How could Boeing be motivated by high costs without also being motivated by the union activity that caused the high costs? If Boeing can say, "We chose SC because WA has high costs," why can't it say, "We chose SC because WA has high costs because there are lots of strikes in WA," or, "We chose SC because of the strikes in WA."?

Posted by: matth | Aug 24, 2011 9:25:24 AM

That the continuum matth identifies in the questions he asks --- which, as I understand it, reflect the differences between permissible employer speech and speech constituting an unfair labor practice, though on this subject I'm not as "deeply knowledgeable" as Professor Duff gives me credit for ;-) --- is one reason why labor law is so problematic, both for practitioners and the general public. In essence, and to a large degree, it proscribes frank discussion and economic evaluations. Inscrutability serves no one, and labor law is certainly inscrutable.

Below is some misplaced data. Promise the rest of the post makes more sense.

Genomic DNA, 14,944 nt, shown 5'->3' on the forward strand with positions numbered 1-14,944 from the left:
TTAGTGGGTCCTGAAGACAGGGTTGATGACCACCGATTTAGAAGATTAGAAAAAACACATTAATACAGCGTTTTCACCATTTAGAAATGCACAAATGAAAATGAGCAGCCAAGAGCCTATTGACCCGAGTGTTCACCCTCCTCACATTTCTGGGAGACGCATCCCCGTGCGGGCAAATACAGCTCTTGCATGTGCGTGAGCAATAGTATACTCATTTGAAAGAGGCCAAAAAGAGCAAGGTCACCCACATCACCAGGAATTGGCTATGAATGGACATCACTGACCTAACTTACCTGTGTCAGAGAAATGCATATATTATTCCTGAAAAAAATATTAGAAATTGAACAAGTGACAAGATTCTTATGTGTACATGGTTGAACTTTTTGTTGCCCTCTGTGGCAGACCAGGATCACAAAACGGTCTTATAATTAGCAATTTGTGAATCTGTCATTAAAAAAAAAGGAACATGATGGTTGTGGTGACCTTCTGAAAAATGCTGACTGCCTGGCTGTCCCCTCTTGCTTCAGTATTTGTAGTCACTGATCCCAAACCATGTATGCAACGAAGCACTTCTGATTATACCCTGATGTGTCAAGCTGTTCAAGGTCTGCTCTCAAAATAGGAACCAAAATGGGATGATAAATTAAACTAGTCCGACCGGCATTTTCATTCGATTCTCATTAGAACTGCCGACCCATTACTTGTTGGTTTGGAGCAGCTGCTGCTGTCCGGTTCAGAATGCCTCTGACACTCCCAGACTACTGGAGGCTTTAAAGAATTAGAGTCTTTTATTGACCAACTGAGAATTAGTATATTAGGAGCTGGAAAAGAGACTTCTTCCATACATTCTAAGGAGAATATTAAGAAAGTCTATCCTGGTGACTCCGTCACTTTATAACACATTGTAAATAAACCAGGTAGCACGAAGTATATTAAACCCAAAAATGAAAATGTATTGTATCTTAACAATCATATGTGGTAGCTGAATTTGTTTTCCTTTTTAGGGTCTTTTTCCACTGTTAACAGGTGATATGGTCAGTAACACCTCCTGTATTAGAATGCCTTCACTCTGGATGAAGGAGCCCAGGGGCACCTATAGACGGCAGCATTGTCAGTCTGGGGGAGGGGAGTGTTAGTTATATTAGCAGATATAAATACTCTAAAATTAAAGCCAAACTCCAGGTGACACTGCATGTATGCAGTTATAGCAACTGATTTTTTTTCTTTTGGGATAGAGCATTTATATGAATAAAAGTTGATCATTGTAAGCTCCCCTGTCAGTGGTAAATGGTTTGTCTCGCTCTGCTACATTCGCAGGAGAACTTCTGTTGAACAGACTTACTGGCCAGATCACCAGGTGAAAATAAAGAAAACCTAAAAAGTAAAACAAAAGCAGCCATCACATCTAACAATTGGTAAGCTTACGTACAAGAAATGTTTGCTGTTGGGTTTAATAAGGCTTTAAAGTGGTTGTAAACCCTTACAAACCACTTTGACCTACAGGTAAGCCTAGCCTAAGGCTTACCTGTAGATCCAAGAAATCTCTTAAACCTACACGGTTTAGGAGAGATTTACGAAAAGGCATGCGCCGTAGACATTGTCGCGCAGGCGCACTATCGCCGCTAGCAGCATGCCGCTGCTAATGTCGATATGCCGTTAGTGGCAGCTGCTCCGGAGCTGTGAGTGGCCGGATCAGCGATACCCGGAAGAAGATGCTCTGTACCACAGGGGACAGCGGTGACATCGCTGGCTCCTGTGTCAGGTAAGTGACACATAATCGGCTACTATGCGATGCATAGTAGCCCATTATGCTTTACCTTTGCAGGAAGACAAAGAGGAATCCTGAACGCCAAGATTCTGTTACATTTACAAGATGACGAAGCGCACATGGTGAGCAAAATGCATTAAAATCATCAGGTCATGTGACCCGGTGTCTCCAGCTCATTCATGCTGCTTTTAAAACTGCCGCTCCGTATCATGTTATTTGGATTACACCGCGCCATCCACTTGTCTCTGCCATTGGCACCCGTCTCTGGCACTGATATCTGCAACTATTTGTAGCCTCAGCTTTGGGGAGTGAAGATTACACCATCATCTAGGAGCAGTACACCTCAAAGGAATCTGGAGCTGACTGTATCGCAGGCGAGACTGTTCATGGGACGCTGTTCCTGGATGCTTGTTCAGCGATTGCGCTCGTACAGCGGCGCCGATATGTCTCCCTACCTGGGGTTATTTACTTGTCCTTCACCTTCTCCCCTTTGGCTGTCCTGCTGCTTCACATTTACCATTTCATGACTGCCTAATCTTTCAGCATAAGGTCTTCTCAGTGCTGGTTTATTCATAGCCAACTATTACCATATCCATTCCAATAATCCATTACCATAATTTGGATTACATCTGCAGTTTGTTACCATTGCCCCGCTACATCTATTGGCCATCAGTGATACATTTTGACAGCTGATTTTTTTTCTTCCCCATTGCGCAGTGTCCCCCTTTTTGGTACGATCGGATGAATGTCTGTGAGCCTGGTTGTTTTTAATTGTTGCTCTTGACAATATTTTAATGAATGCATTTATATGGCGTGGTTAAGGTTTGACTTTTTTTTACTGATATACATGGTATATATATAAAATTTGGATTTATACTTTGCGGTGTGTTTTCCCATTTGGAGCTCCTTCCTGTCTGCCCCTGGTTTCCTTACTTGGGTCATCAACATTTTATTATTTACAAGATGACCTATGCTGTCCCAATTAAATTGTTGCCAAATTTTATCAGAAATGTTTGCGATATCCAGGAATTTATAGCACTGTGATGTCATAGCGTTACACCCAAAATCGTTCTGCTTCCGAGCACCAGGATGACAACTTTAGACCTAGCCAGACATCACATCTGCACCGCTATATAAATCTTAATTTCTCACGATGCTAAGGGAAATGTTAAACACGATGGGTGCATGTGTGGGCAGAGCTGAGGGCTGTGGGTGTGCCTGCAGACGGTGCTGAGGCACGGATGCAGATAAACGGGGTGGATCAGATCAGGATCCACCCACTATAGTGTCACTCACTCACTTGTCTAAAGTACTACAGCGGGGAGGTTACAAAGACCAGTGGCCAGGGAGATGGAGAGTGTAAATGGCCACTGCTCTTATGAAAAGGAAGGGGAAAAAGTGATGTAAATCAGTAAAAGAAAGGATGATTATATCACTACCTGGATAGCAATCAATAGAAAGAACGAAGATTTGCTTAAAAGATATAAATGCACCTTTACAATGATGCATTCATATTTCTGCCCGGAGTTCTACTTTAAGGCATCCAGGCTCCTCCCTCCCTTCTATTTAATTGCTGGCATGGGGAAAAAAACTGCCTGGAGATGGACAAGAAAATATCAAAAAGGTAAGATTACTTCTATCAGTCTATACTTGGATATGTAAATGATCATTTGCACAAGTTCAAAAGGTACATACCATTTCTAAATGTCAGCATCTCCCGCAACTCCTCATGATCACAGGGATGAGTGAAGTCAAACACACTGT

Posted by: James Young | Aug 24, 2011 10:23:05 AM

As James notes, Matt's last post touches on the tough balance in these, like many, NLRA cases: an employer's business autonomy v. employees' labor rights. I would disagree with James on the way that balance comes out generally (it seems to me to be tilted pretty far towards business autonomy), but that's definitely an area where reasonable minds can differ.